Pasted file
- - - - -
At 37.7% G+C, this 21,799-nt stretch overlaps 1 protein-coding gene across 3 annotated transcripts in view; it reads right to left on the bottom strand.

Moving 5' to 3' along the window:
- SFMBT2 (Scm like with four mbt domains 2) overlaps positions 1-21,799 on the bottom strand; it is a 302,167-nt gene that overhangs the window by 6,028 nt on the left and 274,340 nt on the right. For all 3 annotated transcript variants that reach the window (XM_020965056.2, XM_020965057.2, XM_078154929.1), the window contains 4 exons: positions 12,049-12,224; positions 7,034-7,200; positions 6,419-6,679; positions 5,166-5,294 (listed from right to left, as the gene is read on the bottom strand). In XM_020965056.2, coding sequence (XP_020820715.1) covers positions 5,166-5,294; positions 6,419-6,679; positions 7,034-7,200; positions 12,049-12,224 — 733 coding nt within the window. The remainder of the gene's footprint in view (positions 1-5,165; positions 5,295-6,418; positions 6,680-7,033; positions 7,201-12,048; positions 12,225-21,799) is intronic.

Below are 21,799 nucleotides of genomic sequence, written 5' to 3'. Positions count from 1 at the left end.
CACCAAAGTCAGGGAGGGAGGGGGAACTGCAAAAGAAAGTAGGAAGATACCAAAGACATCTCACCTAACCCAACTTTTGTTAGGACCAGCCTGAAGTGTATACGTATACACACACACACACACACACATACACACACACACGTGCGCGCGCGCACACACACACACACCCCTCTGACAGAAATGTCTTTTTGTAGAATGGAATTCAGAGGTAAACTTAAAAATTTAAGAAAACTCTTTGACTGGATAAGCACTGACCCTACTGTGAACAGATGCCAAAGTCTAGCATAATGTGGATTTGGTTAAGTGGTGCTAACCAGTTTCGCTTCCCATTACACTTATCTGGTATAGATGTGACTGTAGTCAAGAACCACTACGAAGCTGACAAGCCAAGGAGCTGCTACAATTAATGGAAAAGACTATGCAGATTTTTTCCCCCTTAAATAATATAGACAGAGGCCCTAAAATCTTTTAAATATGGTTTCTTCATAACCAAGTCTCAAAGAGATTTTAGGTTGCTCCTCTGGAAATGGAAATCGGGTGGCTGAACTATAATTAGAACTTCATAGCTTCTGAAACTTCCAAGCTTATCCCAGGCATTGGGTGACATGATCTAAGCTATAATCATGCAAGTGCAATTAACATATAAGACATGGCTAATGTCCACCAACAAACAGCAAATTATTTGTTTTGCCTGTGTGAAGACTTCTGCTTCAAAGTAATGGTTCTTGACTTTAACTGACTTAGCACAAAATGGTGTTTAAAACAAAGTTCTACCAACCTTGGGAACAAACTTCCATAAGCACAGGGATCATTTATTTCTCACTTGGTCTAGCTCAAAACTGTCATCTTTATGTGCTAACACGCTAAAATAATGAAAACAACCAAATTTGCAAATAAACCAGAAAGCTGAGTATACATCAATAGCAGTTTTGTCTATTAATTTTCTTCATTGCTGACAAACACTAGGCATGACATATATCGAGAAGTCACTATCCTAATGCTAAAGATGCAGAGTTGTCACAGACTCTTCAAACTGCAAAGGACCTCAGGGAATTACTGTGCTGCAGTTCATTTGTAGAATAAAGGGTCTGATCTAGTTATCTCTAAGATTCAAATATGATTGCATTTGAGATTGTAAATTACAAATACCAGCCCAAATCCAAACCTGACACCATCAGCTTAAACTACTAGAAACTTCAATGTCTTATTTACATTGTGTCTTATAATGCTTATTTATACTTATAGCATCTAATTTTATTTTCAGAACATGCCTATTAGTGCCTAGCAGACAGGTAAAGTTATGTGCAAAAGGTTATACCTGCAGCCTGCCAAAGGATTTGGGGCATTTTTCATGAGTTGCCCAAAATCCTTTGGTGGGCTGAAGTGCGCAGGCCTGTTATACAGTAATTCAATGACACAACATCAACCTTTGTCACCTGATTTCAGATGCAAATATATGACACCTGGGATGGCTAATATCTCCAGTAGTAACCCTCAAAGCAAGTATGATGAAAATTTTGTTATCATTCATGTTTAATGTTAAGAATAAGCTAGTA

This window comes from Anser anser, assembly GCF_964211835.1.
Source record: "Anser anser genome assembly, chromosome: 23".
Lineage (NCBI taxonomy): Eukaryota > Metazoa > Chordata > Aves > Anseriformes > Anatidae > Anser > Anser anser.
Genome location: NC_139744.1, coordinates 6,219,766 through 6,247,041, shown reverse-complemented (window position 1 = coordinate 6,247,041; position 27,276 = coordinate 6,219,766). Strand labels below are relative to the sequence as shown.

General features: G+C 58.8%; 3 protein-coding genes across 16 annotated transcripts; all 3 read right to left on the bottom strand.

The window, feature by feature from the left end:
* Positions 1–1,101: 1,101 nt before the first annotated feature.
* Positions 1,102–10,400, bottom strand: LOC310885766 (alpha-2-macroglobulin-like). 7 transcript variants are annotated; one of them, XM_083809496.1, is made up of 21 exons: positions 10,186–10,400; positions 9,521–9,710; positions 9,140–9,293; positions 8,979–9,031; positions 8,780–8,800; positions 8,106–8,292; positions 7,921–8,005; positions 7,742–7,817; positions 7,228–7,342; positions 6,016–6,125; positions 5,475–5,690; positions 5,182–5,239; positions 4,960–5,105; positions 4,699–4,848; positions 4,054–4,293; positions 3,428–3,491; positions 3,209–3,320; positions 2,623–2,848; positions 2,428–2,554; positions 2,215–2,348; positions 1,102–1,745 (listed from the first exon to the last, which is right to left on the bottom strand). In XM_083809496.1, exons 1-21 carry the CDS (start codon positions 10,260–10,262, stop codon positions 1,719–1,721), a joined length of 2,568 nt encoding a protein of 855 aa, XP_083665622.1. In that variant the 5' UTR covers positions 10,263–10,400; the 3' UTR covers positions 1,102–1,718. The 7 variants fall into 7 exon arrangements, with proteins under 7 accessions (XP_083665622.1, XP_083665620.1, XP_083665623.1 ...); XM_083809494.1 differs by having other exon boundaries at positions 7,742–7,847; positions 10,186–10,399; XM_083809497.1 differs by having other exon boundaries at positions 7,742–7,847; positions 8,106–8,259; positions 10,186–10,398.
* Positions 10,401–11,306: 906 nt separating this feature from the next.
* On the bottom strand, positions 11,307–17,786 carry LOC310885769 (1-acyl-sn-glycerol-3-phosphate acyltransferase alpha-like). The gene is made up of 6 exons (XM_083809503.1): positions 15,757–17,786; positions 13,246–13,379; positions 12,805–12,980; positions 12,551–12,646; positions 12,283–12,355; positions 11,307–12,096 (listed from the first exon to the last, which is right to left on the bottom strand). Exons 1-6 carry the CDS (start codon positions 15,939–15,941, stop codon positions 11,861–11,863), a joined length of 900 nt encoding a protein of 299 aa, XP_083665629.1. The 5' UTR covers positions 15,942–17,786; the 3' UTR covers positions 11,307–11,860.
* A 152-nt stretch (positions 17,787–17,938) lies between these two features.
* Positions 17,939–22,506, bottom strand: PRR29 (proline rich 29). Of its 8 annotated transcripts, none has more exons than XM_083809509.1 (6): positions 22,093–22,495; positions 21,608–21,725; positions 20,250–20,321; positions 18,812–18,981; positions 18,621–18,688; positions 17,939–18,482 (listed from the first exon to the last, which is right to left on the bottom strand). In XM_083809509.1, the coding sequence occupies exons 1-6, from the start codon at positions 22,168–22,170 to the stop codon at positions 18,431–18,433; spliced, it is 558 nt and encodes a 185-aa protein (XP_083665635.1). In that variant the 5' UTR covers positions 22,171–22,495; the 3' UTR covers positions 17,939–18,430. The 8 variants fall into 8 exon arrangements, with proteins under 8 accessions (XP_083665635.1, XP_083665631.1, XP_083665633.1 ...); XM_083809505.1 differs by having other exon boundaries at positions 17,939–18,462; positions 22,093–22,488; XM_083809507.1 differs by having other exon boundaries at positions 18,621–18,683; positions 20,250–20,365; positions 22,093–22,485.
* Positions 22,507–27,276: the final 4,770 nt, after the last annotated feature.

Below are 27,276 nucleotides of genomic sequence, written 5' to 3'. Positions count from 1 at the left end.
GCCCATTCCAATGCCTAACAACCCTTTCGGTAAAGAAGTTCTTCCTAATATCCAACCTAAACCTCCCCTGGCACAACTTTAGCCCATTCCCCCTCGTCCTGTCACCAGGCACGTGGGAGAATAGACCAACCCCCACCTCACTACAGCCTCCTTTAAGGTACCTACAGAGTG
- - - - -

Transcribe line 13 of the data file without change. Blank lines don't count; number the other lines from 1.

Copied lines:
* Positions 1,102–10,400, bottom strand: LOC310885766 (alpha-2-macroglobulin-like). 7 transcript variants are annotated; one of them, XM_083809496.1, is made up of 21 exons: positions 10,186–10,400; positions 9,521–9,710; positions 9,140–9,293; positions 8,979–9,031; positions 8,780–8,800; positions 8,106–8,292; positions 7,921–8,005; positions 7,742–7,817; positions 7,228–7,342; positions 6,016–6,125; positions 5,475–5,690; positions 5,182–5,239; positions 4,960–5,105; positions 4,699–4,848; positions 4,054–4,293; positions 3,428–3,491; positions 3,209–3,320; positions 2,623–2,848; positions 2,428–2,554; positions 2,215–2,348; positions 1,102–1,745 (listed from the first exon to the last, which is right to left on the bottom strand). In XM_083809496.1, exons 1-21 carry the CDS (start codon positions 10,260–10,262, stop codon positions 1,719–1,721), a joined length of 2,568 nt encoding a protein of 855 aa, XP_083665622.1. In that variant the 5' UTR covers positions 10,263–10,400; the 3' UTR covers positions 1,102–1,718. The 7 variants fall into 7 exon arrangements, with proteins under 7 accessions (XP_083665622.1, XP_083665620.1, XP_083665623.1 ...); XM_083809494.1 differs by having other exon boundaries at positions 7,742–7,847; positions 10,186–10,399; XM_083809497.1 differs by having other exon boundaries at positions 7,742–7,847; positions 8,106–8,259; positions 10,186–10,398.